Senate Overturns Biden’s Student Loan Cancellation Plan, Setting Up Veto

Senate Overturns Biden’s Student Loan Cancellation Plan, Setting Up Veto
The U.S. Capitol in Washington on May 31, 2023. (Stefani Reynolds/AFP via Getty Images)
Samantha Flom

The U.S. Senate voted to overturn President Joe Biden’s student debt transfer program on June 1, rebuking his efforts to bypass Congress and cancel the debt of certain student loan recipients.

The chamber passed the joint resolution of disapproval in a 52–46 vote with the help of Sens. Kyrsten Sinema (I-Ariz.), Jon Tester (D-Mont.), and Joe Manchin (D-W.Va.).

“Today, I voted to repeal the Biden Administration’s student loan cancellation proposal because we simply cannot afford to add another $400 billion to the national debt,” Manchin said in a statement, citing a Congressional Budget Office estimate.
“There are already more than 50 existing student loan repayment and forgiveness programs aimed at attracting individuals to vital service jobs, such as teachers, health care workers, and public servants,” he noted. “This Biden proposal undermines these programs and forces hard-working taxpayers who already paid off their loans or did not go to college to shoulder the cost. Instead, we should be focusing on bipartisan student debt reforms that reduce the cost of higher education and help all Americans.”

The Program

In addition to offering to cancel up to $20,000 in federal student loan debt for roughly 40 million borrowers, Biden’s program initially sought to extend a national pause on the collection of student loan payments and interest.

Since then, however, the plan has been challenged in court, and in November 2022, the Biden administration announced that the payment freeze wouldn’t be extended again.

In the coming weeks, the Supreme Court will rule on two challenges relating to the debt relief plan. If the litigation isn’t resolved by June 30, payments will resume 60 days after June 30. Otherwise, payments will resume 60 days after the court hands down its decision.

According to Education Secretary Miguel Cardona, the court cases challenging the program are “callous,” “baseless,” and “just plain wrong.”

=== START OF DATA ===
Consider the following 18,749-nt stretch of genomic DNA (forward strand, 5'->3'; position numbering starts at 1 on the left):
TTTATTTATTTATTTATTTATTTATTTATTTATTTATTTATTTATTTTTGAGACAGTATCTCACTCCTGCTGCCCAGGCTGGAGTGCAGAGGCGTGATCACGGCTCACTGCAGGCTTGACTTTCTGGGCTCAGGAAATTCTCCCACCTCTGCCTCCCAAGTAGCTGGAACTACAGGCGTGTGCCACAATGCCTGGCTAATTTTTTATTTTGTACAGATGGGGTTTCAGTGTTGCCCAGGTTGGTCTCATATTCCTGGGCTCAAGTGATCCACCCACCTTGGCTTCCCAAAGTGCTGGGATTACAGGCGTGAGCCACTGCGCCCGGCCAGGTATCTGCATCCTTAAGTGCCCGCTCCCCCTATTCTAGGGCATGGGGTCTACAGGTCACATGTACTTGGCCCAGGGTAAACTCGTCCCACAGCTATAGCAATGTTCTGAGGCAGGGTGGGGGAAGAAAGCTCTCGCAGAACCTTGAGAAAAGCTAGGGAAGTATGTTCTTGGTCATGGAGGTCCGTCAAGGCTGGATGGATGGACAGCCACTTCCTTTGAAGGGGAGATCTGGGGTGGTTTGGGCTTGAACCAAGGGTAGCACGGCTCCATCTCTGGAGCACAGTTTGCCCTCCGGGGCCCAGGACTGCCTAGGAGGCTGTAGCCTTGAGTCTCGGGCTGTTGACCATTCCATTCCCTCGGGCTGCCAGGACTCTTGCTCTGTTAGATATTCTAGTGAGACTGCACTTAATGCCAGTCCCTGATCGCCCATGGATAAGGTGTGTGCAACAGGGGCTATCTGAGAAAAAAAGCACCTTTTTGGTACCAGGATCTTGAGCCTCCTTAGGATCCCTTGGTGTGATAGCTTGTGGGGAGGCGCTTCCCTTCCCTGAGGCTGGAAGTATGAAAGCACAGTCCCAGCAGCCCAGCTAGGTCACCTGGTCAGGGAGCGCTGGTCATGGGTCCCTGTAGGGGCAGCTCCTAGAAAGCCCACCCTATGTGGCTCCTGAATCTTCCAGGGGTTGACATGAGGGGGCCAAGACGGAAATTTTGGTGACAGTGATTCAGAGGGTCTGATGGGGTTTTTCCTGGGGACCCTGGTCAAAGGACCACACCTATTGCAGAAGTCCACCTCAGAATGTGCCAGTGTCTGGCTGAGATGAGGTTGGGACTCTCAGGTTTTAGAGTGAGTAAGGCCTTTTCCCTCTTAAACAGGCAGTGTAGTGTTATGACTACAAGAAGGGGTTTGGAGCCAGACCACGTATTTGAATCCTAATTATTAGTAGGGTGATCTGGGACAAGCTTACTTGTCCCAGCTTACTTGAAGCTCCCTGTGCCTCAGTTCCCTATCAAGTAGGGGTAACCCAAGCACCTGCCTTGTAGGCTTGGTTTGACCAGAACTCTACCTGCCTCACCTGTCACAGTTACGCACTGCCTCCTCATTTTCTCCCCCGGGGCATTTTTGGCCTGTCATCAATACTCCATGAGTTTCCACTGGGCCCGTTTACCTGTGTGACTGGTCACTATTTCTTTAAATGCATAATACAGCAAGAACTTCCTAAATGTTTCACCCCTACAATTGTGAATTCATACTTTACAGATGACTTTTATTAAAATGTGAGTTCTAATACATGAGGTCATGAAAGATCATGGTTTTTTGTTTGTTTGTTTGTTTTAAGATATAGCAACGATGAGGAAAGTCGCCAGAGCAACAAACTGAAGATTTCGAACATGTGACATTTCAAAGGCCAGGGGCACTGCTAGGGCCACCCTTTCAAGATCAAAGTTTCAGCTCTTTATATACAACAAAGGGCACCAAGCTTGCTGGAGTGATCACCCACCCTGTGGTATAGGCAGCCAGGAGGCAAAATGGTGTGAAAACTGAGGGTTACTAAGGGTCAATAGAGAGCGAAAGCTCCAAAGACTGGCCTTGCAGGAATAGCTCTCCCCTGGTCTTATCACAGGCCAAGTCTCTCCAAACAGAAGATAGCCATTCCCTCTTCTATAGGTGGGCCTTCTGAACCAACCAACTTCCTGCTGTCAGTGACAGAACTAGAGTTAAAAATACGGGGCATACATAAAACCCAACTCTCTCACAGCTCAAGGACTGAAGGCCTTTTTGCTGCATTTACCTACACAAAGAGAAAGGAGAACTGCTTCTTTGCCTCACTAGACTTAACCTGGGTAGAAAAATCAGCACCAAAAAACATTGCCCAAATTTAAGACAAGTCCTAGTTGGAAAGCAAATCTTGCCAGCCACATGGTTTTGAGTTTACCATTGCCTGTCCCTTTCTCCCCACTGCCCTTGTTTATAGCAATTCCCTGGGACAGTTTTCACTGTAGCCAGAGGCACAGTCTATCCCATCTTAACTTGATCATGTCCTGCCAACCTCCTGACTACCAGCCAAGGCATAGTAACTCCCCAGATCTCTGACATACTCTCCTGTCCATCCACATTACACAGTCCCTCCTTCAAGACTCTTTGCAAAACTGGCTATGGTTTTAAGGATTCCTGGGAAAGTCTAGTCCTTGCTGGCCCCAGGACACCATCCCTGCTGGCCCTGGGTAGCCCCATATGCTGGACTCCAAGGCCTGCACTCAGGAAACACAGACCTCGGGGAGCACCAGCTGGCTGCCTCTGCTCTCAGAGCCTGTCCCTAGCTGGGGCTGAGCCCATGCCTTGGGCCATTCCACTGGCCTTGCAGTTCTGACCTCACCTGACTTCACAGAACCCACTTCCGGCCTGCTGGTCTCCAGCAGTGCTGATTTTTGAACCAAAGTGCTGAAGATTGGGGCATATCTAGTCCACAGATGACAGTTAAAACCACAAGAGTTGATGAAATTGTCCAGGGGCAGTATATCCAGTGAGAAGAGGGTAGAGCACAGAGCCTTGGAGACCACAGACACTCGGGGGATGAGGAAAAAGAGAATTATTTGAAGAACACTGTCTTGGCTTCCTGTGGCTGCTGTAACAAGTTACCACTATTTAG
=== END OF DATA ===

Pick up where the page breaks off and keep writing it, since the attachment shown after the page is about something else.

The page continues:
“I want borrowers to know that the Biden-Harris Administration has their backs and we’re as committed as ever to fighting to deliver essential student debt relief to tens of millions of Americans,” Cardona said in a Nov. 22, 2022, statement.

In March, Chief Justice John Roberts seemed skeptical that Biden had the authority to implement such a sweeping change without congressional approval.

“We take very seriously the idea of separation of powers and that power should be divided to prevent its abuse, and there are many procedural niceties that have to be followed for the same purpose,” Roberts said during oral arguments in one of the two cases the court is reviewing.

“I think most casual observers would say, if you’re going to give up that much amount of money, if you’re going to affect the obligations of that many Americans on a subject that’s of great controversy, they would think that’s something for Congress to act on. And if Congress hasn’t acted on it, then maybe that’s a good lesson to say, for the President or the administrative bureaucracy, that maybe that’s not something they should undertake on their own.”

But regardless of how the court rules, the administration appeared to confirm its resolve to resume collecting student loan payments earlier this week when, as part of the debt limit deal forged by Biden and House Speaker Kevin McCarthy (R-Calif.), the White House agreed to a provision that would require a permanent end to the freeze.

Congressional Opposition

On Capitol Hill, Republicans have been particularly vocal in their opposition to Biden’s debt relief program, noting that the $400 billion price tag would be paid by U.S. taxpayers.

“Make no mistake: These reckless student loan schemes do not forgive debt,” Sen. Bill Cassidy (R-La.) said on May 31 on the Senate floor. “They transfer burden from those who willingly took out the loans to go to college to make more money when they graduated to Americans who never attended college or who have already paid back their loans. These policies are as unfair as they are irresponsible.”

Cassidy also noted that the program doesn’t attempt to address the rising cost of tuition, which according to College Board (pdf), is up 124 percent from 30 years ago at public four-year institutions.

The Senate’s vote to overturn the program follows the House’s vote to do so on May 24 and the House’s subsequent passage of the debt limit deal forged by Biden and House Speaker Kevin McCarthy (R-Calif.) late last week, which also provides for an end to the student loan payment pause.

Rep. Bob Good (R-Va.), the joint resolution’s sponsor, celebrated the Senate’s vote on June 1, calling Biden’s program “unlawful and unfair.”

“I am proud to have led the House fight against President Biden’s reckless, unilateral, and unconstitutional action that would penalize those who worked hard to pay off their loans or who never took them out in the first place,” Good said. “The President should reverse course and do the right thing by signing this legislation as it heads to his desk.”

Biden has vowed to veto the measure. To override that move, the program’s detractors would need a two-thirds majority vote in the House and Senate—an unlikely feat given that most Democrats voted against the resolution in both chambers.

The White House didn’t respond by press time to requests by The Epoch Times for comment.

Samantha Flom is a reporter for The Epoch Times covering U.S. politics and news. A graduate of Syracuse University, she has a background in journalism and nonprofit communications. Contact her at [email protected].
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